"Treating this as a mere law enforcement matter places our country at great risks because that is not how radical Islamic extremists look at this. They know we are at war. To win that war, we need a commander in chief, not a professor of law standing at the lectern."

"It’s that same kind of misguided thinking that is seen throughout the administration’s foreign policy decisions. Our President spent a year reaching out to hostile regimes, writing personal letters to dangerous dictators and apologizing for America, and what do we have to show for that? Here’s what we have to show. North Korea tested nuclear weapons and longer-range ballistic missiles. Israel, a friend and critical ally, now questions the strength of our support. Plans for a missile defense system in Europe, they’ve been scrapped. Relations with China and Russia are no better. And relations with Japan, that key Asian ally, they are in the worst shape in years.…"

"It’s time for some tough actions, like sanctions on Iran. And in places in the world where people are struggling and oppressed and they’re fighting for freedom, America must stand with them. We need a clear foreign policy that stands with the people and for democracy, one that reflects both our values and our interests … The lesson of the last year is this: Foreign policy can’t be managed through the politics of personality. And our President would do well to take note of an observation John F. Kennedy made once he was in office, that all of the world’s problems weren’t his predecessor’s fault.…"

"Washington has now replaced private irresponsibility with public irresponsibility. The list of companies and industries that the government is crowding out and bailing out and taking over, it continues to grow. First, it was the banks, mortgage companies, financial institutions, then automakers. Soon, if they had their way, healthcare, student loans. Today, in the words of Congressman Paul Ryan, the $700 billion TARP has morphed into crony capitalism at its worse. It is becoming a slush fund for the Treasury Department’s favorite big players, just as we had been warned about. While people on Main Street look for jobs, people on Wall Street, they’re collecting billions and billions in your bailout bonuses.… And everyday Americans are wondering, where are the consequences for their helping to get us into this worst economic situation since the Great Depression?"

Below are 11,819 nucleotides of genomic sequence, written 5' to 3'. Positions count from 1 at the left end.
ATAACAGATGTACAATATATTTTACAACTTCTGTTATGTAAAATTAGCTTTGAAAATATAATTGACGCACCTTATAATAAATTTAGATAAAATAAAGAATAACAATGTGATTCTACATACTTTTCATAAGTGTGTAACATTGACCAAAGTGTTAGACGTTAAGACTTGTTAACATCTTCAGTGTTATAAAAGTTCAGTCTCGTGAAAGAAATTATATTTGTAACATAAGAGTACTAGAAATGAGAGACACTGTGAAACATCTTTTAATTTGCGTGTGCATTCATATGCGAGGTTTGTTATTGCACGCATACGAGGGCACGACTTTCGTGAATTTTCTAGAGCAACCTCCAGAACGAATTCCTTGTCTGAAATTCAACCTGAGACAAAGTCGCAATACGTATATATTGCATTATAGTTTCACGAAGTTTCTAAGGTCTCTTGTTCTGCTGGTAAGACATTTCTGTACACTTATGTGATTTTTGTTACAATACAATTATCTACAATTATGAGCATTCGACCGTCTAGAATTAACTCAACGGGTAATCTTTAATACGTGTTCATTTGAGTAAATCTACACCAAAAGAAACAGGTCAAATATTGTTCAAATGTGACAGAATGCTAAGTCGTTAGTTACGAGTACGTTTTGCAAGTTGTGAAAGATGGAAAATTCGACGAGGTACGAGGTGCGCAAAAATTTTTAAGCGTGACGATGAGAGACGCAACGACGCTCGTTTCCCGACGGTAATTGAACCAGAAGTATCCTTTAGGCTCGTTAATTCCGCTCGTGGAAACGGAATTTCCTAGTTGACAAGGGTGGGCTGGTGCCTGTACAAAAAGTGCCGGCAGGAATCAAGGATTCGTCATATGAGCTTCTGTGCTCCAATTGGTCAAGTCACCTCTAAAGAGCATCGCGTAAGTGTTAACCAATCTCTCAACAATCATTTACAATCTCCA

"When Washington passed a $787 billion stimulus bill, we were nervous because they just spent $700 billion to bail out Wall Street. On the state level, as a governor, we knew a lot of that money came with fat strings attached. The federal government was going to have more control over our states. They were going to disrespect the 10th Amendment of our Constitution by essentially bribing us..…"

"Now, this was all part of that “hope” and “change” and “transparency.” And now a year later, I got to ask the supporters of all that, how is that hopey-changey stuff working out for you?.…"

"The list of broken promises is long. Candidate Obama pledged to end closed-door, sweetheart deals and no-bid contracts once and for all, but just last month his administration awarded a $25 million no-bid contract to a Democrat donor? Is that hope? Nope. It’s not hope."

"That’s the same old, same old in Washington, D.C. And instead of changing the way Washington does business, we got the Cornhusker Kickback and the Louisiana Purchase and millions of tax breaks for union bosses’ desires. The promised ban on lobbyists in this new administration? He handed out waivers left and right, and there are more than 40 former lobbyists who now work at the top levels in this administration. And these days, most members of Congress, they don’t get to read the bill before they have to vote on it, much less the pledge that a bill wouldn’t be signed into law before we all had five days to review it online."

"So, see, it’s easy to understand why Americans are shaking their heads when Washington has broken trust with the people that these politicians are to be serving. We’re drowning in national debt and many of us have had enough.… When our families, when our small businesses, we start running our finances into the red, what do we do? We tighten our belts and we cut back budgets. That is what we teach our children, to live within our means.…"